OSU Extension helps launch long-needed Boardman Food Pantry

BOARDMAN, Ore. – COVID-19. An economic crisis. A devastating storm.

Boardman, the little northeast Oregon dairy town on the banks of the Columbia River, has had its share of challenges in 2020. But one of the bright spots has been the community coming together to establish a badly needed resource for Morrow County’s food insecure families.

The Boardman Food Pantry, ushered to nonprofit status by an alliance of partners including the Oregon State University Extension Service, is now distributing weekly meal boxes to more than 100 families.

“It’s definitely been a gigantic community effort. There’s nothing like a crisis to bring a community together,” said Anna Browne, OSU Extension Open Campus coordinator in Umatilla and Morrow counties. “It’s been really incredible.”

The efforts to start a food pantry in Boardman actually started in October 2018, with a $4,325 FEAST (Food, Education, Agriculture, Solutions, Together) grant from the Oregon Food Bank. The following April, OSU Extension convened a community listening session. The discussion was in English and Spanish and the materials provided were in both languages.

Families at the listening session shared experiences with food insecurity in the last 12 months.

“It was a good listening session,” said Angie Treadwell, Extension SNAP-Ed coordinator for Umatilla and Morrow counties. “One of the  things the attendees talked about was the need for an emergency food pantry in Boardman. The nearest food pantry is 12 miles away in Irrigon and is only open one day a week for limited hours.”

Unfortunately, the committee never gelled on how to use the FEAST grant, and the initiative stalled for almost a year.

“We knew there was need but there wasn’t an urgency,” Browne said.

Then the COVID-19 pandemic began. Businesses closed their doors under state-mandated orders. People lost their jobs fairly quickly. In March, a local church wanted to partially convert a classroom into a food pantry. The Oregon Food Bank gave its blessing for the FEAST grant to be used for the effort. The grant paid for shelving, a small refrigerator, and two months’ worth of food.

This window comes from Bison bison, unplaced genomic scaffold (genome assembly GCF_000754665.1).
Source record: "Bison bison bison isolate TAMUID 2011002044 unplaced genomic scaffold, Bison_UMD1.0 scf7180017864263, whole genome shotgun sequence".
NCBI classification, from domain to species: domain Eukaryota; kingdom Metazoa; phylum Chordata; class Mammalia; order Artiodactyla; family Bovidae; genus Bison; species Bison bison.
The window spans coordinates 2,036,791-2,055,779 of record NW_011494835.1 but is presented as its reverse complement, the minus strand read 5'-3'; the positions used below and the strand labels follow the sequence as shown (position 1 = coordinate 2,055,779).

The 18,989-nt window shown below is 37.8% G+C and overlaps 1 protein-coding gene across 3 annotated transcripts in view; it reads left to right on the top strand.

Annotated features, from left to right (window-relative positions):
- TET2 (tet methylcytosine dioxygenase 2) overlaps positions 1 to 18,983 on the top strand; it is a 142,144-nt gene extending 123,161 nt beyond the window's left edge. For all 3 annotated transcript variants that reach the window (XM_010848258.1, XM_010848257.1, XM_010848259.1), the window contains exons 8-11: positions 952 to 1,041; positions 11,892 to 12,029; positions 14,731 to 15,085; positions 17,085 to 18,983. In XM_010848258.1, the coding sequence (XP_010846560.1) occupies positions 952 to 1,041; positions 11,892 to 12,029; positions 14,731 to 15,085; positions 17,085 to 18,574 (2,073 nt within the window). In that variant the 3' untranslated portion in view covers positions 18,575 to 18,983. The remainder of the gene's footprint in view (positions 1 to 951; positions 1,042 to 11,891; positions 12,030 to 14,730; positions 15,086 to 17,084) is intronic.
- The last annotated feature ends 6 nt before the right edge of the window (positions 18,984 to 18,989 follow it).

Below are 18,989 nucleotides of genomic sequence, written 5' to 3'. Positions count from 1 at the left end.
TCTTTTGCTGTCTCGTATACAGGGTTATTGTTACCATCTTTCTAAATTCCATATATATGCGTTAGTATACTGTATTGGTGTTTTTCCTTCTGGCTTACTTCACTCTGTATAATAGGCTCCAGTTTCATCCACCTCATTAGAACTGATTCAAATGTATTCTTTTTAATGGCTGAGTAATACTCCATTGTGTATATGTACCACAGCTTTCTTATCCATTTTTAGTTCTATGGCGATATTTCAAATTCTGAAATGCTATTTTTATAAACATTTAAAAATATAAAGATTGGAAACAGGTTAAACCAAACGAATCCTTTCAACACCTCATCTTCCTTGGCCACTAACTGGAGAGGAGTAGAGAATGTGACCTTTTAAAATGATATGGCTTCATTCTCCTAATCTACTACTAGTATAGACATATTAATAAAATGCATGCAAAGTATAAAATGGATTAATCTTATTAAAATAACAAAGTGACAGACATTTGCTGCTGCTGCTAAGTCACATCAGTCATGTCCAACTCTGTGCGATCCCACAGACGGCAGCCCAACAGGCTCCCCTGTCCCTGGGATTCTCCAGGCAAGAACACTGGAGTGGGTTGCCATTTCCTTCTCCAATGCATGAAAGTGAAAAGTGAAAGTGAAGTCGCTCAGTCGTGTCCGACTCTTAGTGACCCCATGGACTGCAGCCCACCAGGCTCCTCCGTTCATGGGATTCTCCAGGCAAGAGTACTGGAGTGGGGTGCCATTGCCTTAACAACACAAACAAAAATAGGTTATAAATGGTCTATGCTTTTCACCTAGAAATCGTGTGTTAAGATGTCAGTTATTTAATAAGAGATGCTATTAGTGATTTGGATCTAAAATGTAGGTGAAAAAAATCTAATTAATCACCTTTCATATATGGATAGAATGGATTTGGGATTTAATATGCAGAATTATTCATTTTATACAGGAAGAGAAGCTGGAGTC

“Then we had people who wanted to start donating,” Browne said. “People were literally writing $50 checks. Businesses caught wind of what we were doing and wanted to donate. This was all trickling in the first part of May.”

Then, on May 30 a strong thunderstorm with winds of up to 70 mph rolled through northeast Oregon, uprooting trees and downing power lines. Power was knocked out for thousands in Umatilla and Morrow counties, including at the Wilson Road Mobile Home Park in Boardman, which was also heavily damaged by uprooted trees.

“People then started donating like crazy,” Browne said. “That snowballed into an emergency donation from the Oregon Food Bank, which delivered 102 emergency boxes and three pallets of food.”

Browne helped organize a process to establish the Boardman Food Pantry as a nonprofit organization. Extension used the Zoom platform to hold open meetings for six weeks.

“We went through the entire set-up of starting a nonprofit in an economic crisis and pandemic,” Browne said. “Once people knew that we had a nonprofit established, we started receiving bigger checks.”

Browne describes her role as a “small part of the process.”

But, Treadwell said, “Anna has played a key role in bringing together resources and making something incredible like this happen. Creating a nonprofit isn’t a small task. It’s a lot of work.”

Amazon Web Services gave $25,000 it was set to receive from the Umatilla Electric Cooperative – which refunds profits to its members through its Capital Credits program. Northwest Farm Credit Services, Lamb Weston and Threemile Canyon Farms each chipped in $5,000.

The pantry distributes meal boxes on Tuesdays and Fridays. The boxes include staples such as rice, cereal and pasta, and perishable items such as fresh produce and cheese.

“Tons of cheese. We’re Boardman,” Browne said.

The pantry has now received nearly $60,000 in donations. Plans are in the works for a larger, permanent space. Boardman now has a resource that high-risk community members can turn to in times of need.

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